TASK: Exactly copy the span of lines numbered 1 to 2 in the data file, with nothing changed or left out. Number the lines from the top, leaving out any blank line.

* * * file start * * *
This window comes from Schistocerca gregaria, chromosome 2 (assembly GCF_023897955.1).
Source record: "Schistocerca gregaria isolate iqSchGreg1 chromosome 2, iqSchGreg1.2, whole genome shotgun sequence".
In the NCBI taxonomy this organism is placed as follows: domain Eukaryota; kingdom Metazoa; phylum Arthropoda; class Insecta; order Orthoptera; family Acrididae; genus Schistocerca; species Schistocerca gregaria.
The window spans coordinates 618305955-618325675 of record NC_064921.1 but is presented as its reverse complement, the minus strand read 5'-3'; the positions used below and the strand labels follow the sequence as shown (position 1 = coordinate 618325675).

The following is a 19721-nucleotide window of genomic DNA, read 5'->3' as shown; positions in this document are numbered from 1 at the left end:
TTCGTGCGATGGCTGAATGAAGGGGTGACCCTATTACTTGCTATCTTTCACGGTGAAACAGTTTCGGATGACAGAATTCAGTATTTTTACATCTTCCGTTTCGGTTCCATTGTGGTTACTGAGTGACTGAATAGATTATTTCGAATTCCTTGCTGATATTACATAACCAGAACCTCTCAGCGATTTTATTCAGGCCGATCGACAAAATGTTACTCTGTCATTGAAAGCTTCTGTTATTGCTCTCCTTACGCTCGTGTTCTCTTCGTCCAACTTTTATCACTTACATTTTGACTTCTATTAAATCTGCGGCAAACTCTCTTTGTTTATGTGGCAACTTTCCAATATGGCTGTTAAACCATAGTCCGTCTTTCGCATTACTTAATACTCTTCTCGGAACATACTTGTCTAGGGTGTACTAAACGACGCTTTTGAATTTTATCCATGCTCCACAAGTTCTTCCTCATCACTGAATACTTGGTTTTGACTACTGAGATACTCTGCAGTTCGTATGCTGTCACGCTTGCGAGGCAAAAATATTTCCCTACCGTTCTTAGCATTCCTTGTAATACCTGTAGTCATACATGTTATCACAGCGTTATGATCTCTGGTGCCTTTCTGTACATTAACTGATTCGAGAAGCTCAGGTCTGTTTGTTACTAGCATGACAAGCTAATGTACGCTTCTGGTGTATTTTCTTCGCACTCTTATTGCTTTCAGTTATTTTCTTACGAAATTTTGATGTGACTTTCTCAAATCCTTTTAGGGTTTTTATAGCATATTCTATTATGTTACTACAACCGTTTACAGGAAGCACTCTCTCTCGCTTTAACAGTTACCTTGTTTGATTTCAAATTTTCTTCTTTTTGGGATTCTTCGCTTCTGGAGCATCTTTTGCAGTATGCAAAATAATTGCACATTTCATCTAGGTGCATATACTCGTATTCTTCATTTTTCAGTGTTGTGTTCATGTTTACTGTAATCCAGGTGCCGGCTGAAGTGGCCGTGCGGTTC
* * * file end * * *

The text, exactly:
This window comes from Schistocerca gregaria, chromosome 2 (assembly GCF_023897955.1).
Source record: "Schistocerca gregaria isolate iqSchGreg1 chromosome 2, iqSchGreg1.2, whole genome shotgun sequence".